In a recent story covered in FleetWatch, we reported on Marcus Ellappan, director of road freight for Bidvest International Logistics (BIL), saying that the company has plans in place for an adjusted road-freight service offering which he believes will enable BIL’s road-freight division to offer faster and stronger supply-chain support in the wake of the COVID-19 pandemic. We promised to follow up on this and here we go…
The news is that BIL has now launched a new road-freight portal that will allow clients to manage deliveries seamlessly from start to end which, according to Ellappan, “takes away the pain of having to procure transport service providers and still manage them.”
The Bidtrans Portal provides real-time collaboration and interaction between clients and their deliveries – via an online platform – streamlining compliance matters, service deliveries, tracking, transport proof of deliveries (PODs) and invoicing. This will free up clients to spend more time running their businesses rather than managing the movement of their products.
The move online for freight-forwarding hasn’t been entirely without its hitches. This is evidenced via a report released last year by Deloitte’s transport practice in Germany which showed that global freight-forwarding companies involved in digitisation have run up against industry-specific obstacles
These include platform owners’ neglect to offer a customised service depending on the shippers’ specific requirements, a more consolidated way of invoicing, pricing that’s fixed, and guaranteed loading capacity. Other issues referred to in the report include ensuring a service that’s unquestionably reliable and robust; the need to involve several parties in the movement of the shipment; the temptation to expect immediate financial returns from investment in a platform; a conventional way of thinking; and the scarcity of capabilities to simultaneously explore and exploit, coupled with freight-forwarders’ digital talents.
“We’re not for one second questioning the validity of digitisation in freight-forwarding. It’s inevitable and makes business sense, especially in South Africa with the ground-transport issues the industry faces,” says Ellappan. “But we’re aware of the unspoken realities that industry incumbents or start-ups are facing as they’ve tried to establish digital platforms. Often players are swayed by the hype without understanding what the real challenges are, and then not being in a proven, credible position to effectively address them. There’s nothing worse than raising expectations and not delivering.”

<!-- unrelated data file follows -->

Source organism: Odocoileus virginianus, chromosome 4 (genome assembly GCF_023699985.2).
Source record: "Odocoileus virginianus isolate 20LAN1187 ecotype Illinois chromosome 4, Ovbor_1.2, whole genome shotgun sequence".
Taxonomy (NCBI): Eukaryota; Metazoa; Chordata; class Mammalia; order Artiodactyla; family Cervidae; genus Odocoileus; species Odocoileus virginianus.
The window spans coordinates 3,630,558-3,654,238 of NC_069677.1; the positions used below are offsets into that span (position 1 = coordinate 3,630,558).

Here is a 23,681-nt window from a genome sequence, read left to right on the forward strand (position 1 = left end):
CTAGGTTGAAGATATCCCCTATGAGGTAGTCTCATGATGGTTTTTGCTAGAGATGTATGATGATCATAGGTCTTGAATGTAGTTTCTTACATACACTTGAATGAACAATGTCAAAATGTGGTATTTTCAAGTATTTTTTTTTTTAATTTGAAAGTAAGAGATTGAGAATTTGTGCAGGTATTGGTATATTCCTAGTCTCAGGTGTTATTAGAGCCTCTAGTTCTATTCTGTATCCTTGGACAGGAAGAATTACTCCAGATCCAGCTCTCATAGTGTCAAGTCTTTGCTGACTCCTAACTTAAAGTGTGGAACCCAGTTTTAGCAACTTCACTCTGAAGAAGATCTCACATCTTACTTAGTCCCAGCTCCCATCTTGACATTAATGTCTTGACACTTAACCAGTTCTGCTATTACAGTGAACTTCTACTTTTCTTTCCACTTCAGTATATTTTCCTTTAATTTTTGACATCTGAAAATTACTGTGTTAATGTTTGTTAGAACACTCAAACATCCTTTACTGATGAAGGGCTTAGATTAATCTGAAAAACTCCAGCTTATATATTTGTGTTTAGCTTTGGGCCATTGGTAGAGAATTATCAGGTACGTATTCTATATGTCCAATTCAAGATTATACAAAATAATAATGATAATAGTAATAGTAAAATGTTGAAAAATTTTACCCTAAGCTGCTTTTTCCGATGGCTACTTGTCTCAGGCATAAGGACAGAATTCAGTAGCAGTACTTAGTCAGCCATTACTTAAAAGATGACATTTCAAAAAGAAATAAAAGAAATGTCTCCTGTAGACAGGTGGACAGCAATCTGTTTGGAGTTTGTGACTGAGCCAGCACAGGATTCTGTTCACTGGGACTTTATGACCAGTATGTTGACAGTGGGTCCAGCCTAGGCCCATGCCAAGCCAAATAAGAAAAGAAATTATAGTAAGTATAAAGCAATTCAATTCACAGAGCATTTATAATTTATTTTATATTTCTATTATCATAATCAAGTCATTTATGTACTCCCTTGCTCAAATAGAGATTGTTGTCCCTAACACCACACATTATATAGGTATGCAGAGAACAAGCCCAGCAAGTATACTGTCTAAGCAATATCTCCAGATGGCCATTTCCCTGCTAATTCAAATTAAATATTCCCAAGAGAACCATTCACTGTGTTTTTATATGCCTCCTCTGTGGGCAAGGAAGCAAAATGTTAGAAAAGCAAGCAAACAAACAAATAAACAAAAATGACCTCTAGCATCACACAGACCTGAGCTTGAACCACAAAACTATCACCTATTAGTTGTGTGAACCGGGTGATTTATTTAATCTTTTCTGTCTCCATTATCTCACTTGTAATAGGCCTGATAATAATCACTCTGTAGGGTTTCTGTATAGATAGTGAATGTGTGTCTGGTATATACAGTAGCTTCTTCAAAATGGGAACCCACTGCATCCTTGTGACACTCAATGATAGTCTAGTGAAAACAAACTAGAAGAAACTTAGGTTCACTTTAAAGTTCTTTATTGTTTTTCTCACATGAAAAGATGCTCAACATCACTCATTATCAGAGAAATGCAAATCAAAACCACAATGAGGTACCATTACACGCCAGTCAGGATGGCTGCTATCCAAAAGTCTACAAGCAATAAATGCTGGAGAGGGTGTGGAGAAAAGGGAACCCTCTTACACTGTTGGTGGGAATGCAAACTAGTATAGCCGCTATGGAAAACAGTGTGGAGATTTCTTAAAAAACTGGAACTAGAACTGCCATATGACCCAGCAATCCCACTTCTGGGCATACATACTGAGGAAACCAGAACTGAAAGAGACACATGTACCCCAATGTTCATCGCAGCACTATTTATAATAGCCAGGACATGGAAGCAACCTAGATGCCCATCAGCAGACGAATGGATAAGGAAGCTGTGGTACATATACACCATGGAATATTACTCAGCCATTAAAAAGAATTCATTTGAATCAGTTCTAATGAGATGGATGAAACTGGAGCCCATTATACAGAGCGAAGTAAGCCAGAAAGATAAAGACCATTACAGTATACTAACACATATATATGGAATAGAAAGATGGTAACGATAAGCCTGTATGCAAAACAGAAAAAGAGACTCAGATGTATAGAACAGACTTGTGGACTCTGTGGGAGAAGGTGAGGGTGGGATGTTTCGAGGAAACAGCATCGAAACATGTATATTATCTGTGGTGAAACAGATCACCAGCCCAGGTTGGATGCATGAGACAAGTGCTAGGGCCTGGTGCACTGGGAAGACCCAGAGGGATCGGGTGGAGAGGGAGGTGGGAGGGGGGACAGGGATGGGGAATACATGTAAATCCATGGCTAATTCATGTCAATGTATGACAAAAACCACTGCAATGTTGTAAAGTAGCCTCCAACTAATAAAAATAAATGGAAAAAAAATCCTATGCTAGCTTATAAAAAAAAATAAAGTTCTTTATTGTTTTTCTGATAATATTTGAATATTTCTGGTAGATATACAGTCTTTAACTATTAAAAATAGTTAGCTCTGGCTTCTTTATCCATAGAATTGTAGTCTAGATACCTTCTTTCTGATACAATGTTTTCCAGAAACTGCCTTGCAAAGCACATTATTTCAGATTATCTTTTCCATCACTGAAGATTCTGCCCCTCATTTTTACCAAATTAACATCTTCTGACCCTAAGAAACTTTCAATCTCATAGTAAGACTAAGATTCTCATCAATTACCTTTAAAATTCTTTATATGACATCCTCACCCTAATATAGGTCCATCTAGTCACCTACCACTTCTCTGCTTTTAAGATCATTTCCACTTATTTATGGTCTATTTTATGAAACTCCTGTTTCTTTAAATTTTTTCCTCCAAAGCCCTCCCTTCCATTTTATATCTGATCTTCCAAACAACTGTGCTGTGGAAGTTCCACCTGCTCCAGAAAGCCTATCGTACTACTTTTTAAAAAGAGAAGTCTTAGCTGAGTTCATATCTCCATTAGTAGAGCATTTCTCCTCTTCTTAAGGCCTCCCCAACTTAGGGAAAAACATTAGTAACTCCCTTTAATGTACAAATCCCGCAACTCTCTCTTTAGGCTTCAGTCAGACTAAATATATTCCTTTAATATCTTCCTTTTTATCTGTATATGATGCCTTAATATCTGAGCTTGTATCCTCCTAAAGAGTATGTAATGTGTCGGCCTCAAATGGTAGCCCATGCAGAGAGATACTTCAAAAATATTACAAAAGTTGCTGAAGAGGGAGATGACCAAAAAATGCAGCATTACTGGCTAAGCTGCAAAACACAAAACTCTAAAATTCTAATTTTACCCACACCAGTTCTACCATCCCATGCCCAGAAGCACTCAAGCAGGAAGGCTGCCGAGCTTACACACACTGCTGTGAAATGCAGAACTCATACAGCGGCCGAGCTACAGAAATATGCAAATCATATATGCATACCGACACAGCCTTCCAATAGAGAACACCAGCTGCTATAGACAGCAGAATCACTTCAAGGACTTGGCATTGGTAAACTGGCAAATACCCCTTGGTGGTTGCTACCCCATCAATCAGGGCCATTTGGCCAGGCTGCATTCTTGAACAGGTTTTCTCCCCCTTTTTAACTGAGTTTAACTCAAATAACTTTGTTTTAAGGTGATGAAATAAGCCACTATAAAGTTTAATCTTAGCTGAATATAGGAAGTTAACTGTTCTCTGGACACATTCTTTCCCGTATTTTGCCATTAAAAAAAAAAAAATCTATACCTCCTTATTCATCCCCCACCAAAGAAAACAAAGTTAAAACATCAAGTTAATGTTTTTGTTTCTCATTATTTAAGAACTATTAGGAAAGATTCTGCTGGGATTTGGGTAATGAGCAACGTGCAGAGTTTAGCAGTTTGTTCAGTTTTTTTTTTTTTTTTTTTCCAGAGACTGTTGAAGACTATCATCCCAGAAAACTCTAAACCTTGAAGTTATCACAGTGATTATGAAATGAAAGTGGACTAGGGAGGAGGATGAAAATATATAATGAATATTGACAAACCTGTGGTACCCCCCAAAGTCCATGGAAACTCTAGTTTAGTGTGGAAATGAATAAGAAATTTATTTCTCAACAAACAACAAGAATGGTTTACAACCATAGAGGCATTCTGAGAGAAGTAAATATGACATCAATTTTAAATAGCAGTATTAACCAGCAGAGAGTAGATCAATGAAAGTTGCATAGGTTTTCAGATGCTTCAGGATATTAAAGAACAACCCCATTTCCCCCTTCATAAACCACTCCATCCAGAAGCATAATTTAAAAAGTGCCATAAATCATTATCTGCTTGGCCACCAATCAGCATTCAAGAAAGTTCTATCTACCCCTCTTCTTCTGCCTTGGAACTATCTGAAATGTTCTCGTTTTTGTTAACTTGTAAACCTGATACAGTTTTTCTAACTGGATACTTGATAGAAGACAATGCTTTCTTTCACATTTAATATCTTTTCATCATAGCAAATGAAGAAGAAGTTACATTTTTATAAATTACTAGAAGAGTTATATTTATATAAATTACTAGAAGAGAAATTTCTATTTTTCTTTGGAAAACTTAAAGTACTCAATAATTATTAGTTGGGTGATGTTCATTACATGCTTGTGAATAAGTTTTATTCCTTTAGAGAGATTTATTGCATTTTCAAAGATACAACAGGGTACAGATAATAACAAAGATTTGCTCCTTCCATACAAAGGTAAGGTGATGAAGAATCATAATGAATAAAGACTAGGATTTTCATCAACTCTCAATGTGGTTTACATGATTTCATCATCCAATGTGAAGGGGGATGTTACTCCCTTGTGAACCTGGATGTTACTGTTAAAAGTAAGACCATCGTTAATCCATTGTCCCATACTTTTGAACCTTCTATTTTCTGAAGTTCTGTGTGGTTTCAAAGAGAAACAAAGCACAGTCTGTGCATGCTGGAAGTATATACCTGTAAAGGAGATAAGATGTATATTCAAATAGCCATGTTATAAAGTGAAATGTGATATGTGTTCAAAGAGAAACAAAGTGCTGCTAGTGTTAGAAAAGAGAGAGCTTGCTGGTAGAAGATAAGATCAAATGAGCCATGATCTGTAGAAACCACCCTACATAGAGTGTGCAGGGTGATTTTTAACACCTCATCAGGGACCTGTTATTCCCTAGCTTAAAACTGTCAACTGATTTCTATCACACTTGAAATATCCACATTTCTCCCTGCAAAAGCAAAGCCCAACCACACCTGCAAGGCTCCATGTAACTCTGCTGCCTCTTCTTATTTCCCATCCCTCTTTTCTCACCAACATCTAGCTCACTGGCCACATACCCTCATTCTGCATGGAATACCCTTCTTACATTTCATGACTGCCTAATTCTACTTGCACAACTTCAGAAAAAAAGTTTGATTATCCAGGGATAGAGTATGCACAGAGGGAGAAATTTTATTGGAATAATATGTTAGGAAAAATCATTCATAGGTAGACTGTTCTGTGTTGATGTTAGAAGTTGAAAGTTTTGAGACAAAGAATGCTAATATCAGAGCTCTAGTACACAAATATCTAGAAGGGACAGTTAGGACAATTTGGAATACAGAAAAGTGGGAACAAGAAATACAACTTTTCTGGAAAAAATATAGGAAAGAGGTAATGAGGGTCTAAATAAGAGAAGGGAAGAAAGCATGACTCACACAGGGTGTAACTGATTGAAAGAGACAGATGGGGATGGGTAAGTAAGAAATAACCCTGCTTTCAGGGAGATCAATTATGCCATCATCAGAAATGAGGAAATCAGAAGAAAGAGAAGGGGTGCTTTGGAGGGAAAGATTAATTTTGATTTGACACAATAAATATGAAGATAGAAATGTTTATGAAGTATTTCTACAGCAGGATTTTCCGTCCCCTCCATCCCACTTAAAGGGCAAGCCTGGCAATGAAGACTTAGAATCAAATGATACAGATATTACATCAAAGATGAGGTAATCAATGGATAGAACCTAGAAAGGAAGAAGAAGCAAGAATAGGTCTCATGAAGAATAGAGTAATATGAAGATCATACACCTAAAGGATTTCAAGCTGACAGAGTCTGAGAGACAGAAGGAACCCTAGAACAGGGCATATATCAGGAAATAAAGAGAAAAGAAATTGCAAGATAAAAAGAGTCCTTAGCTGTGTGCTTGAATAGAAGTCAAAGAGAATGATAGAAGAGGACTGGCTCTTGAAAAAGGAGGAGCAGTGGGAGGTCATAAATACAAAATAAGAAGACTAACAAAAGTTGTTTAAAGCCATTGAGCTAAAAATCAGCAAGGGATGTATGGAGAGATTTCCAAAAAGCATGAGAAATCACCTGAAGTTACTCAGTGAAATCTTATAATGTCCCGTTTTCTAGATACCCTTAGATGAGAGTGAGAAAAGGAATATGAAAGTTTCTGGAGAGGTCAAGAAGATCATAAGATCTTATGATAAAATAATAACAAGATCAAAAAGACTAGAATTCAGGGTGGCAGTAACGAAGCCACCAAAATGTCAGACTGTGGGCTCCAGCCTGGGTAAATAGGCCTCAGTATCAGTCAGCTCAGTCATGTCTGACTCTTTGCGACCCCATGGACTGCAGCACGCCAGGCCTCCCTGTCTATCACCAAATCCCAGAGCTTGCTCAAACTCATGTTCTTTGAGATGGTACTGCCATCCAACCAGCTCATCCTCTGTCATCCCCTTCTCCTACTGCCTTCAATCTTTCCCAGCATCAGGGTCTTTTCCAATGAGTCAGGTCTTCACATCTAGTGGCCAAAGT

The Bidtrans Portal will allow the company to source loading capacity seamlessly and meet client demand throughout the year. This in turn will allow BIL to offer an automated booking space service through the portal. Phase 1 of the platform’s launch is aimed at contracted customers while phase 2 will be aimed at the broader business-to-consumer market which will be more of an ad-hoc tariff structure.
“As the Deloitte report suggests, robust and rigid reliability are critical in transportation so Bidtrans Portal’s simple, easy-to-navigate look and feel will integrate the BIL systems to effectively manage load collection, tracking, delivery, POD uploading and invoicing on time.”
That said, the portal will still be flexible in how it responds to client requests by conforming to agreed service-level agreements that may differ from one client to the next. Most important is that should clients still prefer to liaise with key personnel at BIL, they have the option to do so. Those people are available on a 24-hour basis. The portal will enhance the existing customer experience, specifically for those customers who want to enjoy an automated service offering.
“What many well-intended market disruptors sometimes forget is that the Uber model is based on people ‘loading’ themselves and the reality – and, in this case, our model – is based on a solid understanding of what it is to load a 20kg product or a 36-pallet shipment on the correct transport asset,” says Ellappan.
“We operate a multitude of warehouses, so we’re fully aware of the potential delays associated with loading and offloading points and therefore have incorporated a tracking module to proactively mitigate the risks surrounding a potential miss in on-time delivery in full.”
Addressing the issue of multiparty involvement with moving shipments, a driver will be briefed on new collection points and any special requirements but the process will remain basic and resilient: client – BIL – consignor – transit – consignee – POD – invoice.
“The market has to start eliminating the huge amount of manual administration involved with simply booking a load and we’re under no illusions about that,” says Ellappan. “The phone calls to various parties trying to secure space – or emailing a delivery instruction – can be a lengthy process when compared to the seamless nature of online ordering.”
The Bidtrans Portal will eventually launch an application for mobile use as well and one of the key features to combat a conventional way of working is Bidtrans’s escalations offering – loads not assigned will be escalated for management action in the company.
“As with any new product, users may take a while to warm to it because of an ingrained tendency to use what’s familiar and tested. However, we’re of the firm belief that once they experience the reduction in manual activities, the track-and-trace function, the ease of online ordering and equally important, its ability to uphold solid compliance management, people won’t want to go back to the manual way of working,” says Ellappan.
In essence, the company is providing a digitised platform that’s sustainable and makes a meaningful difference for its clients, without losing the all important personal contact and query resolution that has always been the cornerstone of the company’s success.
Bob Dylan sang it: “The times they are a’changing.”